Withdrawal reactions when coming off antidepressants have long been neglected or minimised. It took almost two decades after the selective serotonin reuptake inhibitors (SSRIs) entered the market for the first systematic review to be published. More reviews have followed, demonstrating that the dominant and long-held view that withdrawal is mostly mild, affects only a small minority and resolves spontaneously within 1–2 weeks, was at odd with the sparse but growing evidence base. What the scientific literature reveals is in close agreement with the thousands of service user testimonies available online in large forums. It suggests that withdrawal reactions are quite common, that they may last from a few weeks to several months or even longer, and that they are often severe. These findings are now increasingly acknowledged by official professional bodies and societies.
The current methodology for calculating central-line–associated bloodstream infection (CLABSI) rates, used for pay-for-performance measures, does not account for multiple concurrent central lines.
To compare CLABSI rates using standard National Healthcare Safety Network (NHSN) denominators to rates accounting for multiple concurrent central lines.
Descriptive analysis and retrospective cohort analysis.
We identified all adult patients with central lines at 2 academic medical centers over an 18-month period. CLABSI rates were calculated for intensive care units (ICUs) and non-ICUs using the standard NHSN methodology and denominator (a patient could only have 1 central-line day for a given patient day) and a modified denominator (number of central lines in 1 patient in 1 day count as number of line days). We also compared characteristics of patients with and without multiple concurrent central lines.
Among 18,521 hospital admissions, there were 156,574 central-line days and 239 CLABSIs (ICU, 105; non-ICU, 134). Our modified denominator reduced CLABSI rates by 25% in ICUs (1.95 vs 1.47 per 1,000 line days) and 6% (1.30 vs 1.22 per 1,000 line days) in non-ICUs. Patients with multiple concurrent central lines were more likely to be in an ICU, to have a longer admission, to have a dialysis catheter, and to have a CLABSI.
Using the number of central lines as the denominator decreased CLABSI rates in ICUs by 25%. The presence of multiple concurrent central lines may be a marker of severity of illness. The risk of CLABSI per lumen of a central line is similar in ICUs compared to wards.
Jaswal & Akhtar provide several quotes ostensibly from people with autism but obtained via the discredited techniques of Facilitated Communication and the Rapid Prompting Method, and they do not acknowledge the use of these techniques. As a result, their argument is substantially less convincing than they assert, and the article lacks transparency.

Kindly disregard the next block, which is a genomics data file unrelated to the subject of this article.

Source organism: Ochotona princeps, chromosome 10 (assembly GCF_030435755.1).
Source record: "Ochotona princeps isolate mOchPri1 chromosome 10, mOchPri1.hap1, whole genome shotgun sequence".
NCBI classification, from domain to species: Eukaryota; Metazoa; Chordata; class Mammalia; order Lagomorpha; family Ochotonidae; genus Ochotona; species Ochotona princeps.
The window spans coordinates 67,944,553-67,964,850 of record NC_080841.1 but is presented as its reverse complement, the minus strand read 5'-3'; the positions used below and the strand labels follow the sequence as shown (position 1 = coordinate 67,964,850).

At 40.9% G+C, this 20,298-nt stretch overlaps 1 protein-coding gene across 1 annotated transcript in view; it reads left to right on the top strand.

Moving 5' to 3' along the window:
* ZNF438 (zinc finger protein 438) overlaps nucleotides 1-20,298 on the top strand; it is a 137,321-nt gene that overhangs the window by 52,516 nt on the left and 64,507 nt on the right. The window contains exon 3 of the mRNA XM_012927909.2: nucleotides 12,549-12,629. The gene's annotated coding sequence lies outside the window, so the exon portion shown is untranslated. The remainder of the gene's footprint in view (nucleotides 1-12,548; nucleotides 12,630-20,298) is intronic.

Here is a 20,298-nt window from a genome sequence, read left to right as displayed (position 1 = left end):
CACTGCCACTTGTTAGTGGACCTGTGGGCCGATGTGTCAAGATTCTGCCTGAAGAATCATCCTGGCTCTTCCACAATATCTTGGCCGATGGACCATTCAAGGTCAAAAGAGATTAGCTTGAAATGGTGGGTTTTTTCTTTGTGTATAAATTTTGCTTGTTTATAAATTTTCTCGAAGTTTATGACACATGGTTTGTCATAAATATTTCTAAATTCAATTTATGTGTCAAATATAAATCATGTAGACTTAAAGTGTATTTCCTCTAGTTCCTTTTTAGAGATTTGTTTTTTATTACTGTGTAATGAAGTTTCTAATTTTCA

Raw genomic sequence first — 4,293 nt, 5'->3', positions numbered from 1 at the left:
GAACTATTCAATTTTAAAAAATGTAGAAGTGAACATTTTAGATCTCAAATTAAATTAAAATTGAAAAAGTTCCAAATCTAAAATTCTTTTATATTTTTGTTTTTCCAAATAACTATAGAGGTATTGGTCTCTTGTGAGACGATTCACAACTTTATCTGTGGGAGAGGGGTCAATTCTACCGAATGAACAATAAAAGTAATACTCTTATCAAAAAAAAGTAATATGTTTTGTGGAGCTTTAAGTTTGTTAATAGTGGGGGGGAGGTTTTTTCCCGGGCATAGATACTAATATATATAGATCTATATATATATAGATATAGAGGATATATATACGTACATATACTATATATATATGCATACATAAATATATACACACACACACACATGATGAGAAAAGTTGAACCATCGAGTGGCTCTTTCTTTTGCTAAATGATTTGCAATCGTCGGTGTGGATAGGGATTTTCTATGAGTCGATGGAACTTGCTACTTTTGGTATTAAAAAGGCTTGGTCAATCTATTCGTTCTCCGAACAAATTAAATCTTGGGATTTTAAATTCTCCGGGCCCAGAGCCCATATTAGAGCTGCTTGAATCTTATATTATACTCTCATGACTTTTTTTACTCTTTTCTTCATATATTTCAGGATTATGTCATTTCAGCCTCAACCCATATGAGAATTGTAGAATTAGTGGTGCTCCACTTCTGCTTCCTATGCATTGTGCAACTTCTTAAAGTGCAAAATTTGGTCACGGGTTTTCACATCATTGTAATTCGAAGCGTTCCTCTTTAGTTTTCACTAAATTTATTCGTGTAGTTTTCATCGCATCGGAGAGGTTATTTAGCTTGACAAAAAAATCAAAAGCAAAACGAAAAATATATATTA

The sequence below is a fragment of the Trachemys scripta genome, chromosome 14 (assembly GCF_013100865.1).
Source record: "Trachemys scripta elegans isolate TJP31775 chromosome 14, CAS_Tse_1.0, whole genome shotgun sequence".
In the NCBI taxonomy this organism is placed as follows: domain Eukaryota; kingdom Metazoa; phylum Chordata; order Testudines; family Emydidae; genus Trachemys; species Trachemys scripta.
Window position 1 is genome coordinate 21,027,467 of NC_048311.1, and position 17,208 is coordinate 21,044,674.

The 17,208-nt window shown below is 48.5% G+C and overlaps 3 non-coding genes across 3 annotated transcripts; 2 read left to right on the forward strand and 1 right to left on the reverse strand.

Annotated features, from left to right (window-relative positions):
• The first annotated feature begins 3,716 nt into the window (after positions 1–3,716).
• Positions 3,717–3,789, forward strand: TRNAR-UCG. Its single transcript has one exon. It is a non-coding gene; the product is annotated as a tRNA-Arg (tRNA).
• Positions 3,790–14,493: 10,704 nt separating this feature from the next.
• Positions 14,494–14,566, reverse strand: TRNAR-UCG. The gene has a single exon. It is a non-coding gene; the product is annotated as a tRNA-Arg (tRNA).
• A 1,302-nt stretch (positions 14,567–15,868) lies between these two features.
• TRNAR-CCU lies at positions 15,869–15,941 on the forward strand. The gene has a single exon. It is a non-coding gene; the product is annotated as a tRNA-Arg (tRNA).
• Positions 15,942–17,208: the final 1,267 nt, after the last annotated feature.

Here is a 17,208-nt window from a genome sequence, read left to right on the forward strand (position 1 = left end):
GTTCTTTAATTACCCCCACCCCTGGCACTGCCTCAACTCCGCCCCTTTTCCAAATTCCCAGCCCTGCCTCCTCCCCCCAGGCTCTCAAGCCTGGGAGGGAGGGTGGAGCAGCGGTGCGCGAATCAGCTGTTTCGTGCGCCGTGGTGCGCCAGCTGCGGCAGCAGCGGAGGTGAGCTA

A method for studying weakly nonlinear acoustic propagation in two-dimensional ducts of general shape – including curvature and variable width – is presented. The method is based on a local modal decomposition of the pressure and velocity in the duct. A pair of nonlinear ordinary differential equations for the modal amplitudes of the pressure and velocity modes is derived. To overcome the inherent instability of these equations, a nonlinear admittance relation between the pressure and velocity modes is presented, introducing a novel ‘nonlinear admittance’ term. Appropriate equations for the admittance are derived which are to be solved through the duct, with a radiation condition applied at the duct exit. The pressure and velocity are subsequently found by integrating an equation involving the admittance through the duct. The method is compared, both analytically and numerically, against published results and the importance of nonlinearity is demonstrated in ducts of complex geometry. Comparisons between ducts of differing geometry are also performed to illustrate the effect of geometry on nonlinear sound propagation. A new ‘nonlinear reflectance’ term is introduced, providing a more complete description of acoustic reflection that also takes into account the amplitude of the incident wave.
To describe multivariate base rates (MBRs) of low scores and reliable change (decline) scores on Immediate Post-Concussion Assessment and Cognitive Testing (ImPACT) in college athletes at baseline, as well as to assess MBR differences among demographic and medical history subpopulations.